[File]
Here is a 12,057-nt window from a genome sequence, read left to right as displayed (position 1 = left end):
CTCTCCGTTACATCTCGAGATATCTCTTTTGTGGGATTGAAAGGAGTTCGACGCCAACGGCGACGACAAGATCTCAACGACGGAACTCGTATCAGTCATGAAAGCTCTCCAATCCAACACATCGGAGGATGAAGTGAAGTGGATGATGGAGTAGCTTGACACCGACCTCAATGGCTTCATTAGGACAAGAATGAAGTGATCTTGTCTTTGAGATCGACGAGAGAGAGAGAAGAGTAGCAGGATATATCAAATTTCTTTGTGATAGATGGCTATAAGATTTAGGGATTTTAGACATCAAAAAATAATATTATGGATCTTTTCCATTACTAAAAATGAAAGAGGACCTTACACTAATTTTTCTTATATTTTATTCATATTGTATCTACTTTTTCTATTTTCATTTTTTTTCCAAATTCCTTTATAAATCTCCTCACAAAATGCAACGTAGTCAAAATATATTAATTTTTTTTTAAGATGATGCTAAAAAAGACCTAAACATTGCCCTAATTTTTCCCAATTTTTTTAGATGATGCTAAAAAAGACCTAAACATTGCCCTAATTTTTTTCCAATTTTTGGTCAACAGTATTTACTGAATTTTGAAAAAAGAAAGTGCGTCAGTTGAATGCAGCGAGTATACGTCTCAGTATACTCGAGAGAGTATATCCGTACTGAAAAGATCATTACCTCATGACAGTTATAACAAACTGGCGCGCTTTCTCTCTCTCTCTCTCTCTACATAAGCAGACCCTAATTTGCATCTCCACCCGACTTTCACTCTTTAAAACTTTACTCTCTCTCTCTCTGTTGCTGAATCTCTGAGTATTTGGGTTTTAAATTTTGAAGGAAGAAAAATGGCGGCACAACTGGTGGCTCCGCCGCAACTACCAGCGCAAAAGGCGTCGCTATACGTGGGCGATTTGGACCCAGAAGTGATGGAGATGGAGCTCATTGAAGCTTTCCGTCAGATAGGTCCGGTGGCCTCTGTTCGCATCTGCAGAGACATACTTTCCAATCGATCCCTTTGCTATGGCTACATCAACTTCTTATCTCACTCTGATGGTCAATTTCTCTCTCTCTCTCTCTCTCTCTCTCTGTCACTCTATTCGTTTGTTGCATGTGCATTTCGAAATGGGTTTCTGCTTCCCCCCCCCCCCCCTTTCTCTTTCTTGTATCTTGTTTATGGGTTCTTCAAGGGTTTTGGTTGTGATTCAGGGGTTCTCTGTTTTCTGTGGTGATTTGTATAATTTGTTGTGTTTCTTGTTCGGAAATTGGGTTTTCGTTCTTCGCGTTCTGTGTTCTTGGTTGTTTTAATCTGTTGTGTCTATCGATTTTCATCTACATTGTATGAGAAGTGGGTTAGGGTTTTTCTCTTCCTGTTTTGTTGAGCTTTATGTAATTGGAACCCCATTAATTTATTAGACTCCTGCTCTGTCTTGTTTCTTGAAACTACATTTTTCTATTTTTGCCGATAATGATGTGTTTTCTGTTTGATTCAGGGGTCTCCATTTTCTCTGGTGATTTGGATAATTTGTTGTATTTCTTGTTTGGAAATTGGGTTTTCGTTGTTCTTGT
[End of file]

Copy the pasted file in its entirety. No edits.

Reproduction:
Here is a 12,057-nt window from a genome sequence, read left to right as displayed (position 1 = left end):
CTCTCCGTTACATCTCGAGATATCTCTTTTGTGGGATTGAAAGGAGTTCGACGCCAACGGCGACGACAAGATCTCAACGACGGAACTCGTATCAGTCATGAAAGCTCTCCAATCCAACACATCGGAGGATGAAGTGAAGTGGATGATGGAGTAGCTTGACACCGACCTCAATGGCTTCATTAGGACAAGAATGAAGTGATCTTGTCTTTGAGATCGACGAGAGAGAGAGAAGAGTAGCAGGATATATCAAATTTCTTTGTGATAGATGGCTATAAGATTTAGGGATTTTAGACATCAAAAAATAATATTATGGATCTTTTCCATTACTAAAAATGAAAGAGGACCTTACACTAATTTTTCTTATATTTTATTCATATTGTATCTACTTTTTCTATTTTCATTTTTTTTCCAAATTCCTTTATAAATCTCCTCACAAAATGCAACGTAGTCAAAATATATTAATTTTTTTTTAAGATGATGCTAAAAAAGACCTAAACATTGCCCTAATTTTTCCCAATTTTTTTAGATGATGCTAAAAAAGACCTAAACATTGCCCTAATTTTTTTCCAATTTTTGGTCAACAGTATTTACTGAATTTTGAAAAAAGAAAGTGCGTCAGTTGAATGCAGCGAGTATACGTCTCAGTATACTCGAGAGAGTATATCCGTACTGAAAAGATCATTACCTCATGACAGTTATAACAAACTGGCGCGCTTTCTCTCTCTCTCTCTCTCTACATAAGCAGACCCTAATTTGCATCTCCACCCGACTTTCACTCTTTAAAACTTTACTCTCTCTCTCTCTGTTGCTGAATCTCTGAGTATTTGGGTTTTAAATTTTGAAGGAAGAAAAATGGCGGCACAACTGGTGGCTCCGCCGCAACTACCAGCGCAAAAGGCGTCGCTATACGTGGGCGATTTGGACCCAGAAGTGATGGAGATGGAGCTCATTGAAGCTTTCCGTCAGATAGGTCCGGTGGCCTCTGTTCGCATCTGCAGAGACATACTTTCCAATCGATCCCTTTGCTATGGCTACATCAACTTCTTATCTCACTCTGATGGTCAATTTCTCTCTCTCTCTCTCTCTCTCTCTCTGTCACTCTATTCGTTTGTTGCATGTGCATTTCGAAATGGGTTTCTGCTTCCCCCCCCCCCCCCTTTCTCTTTCTTGTATCTTGTTTATGGGTTCTTCAAGGGTTTTGGTTGTGATTCAGGGGTTCTCTGTTTTCTGTGGTGATTTGTATAATTTGTTGTGTTTCTTGTTCGGAAATTGGGTTTTCGTTCTTCGCGTTCTGTGTTCTTGGTTGTTTTAATCTGTTGTGTCTATCGATTTTCATCTACATTGTATGAGAAGTGGGTTAGGGTTTTTCTCTTCCTGTTTTGTTGAGCTTTATGTAATTGGAACCCCATTAATTTATTAGACTCCTGCTCTGTCTTGTTTCTTGAAACTACATTTTTCTATTTTTGCCGATAATGATGTGTTTTCTGTTTGATTCAGGGGTCTCCATTTTCTCTGGTGATTTGGATAATTTGTTGTATTTCTTGTTTGGAAATTGGGTTTTCGTTGTTCTTGT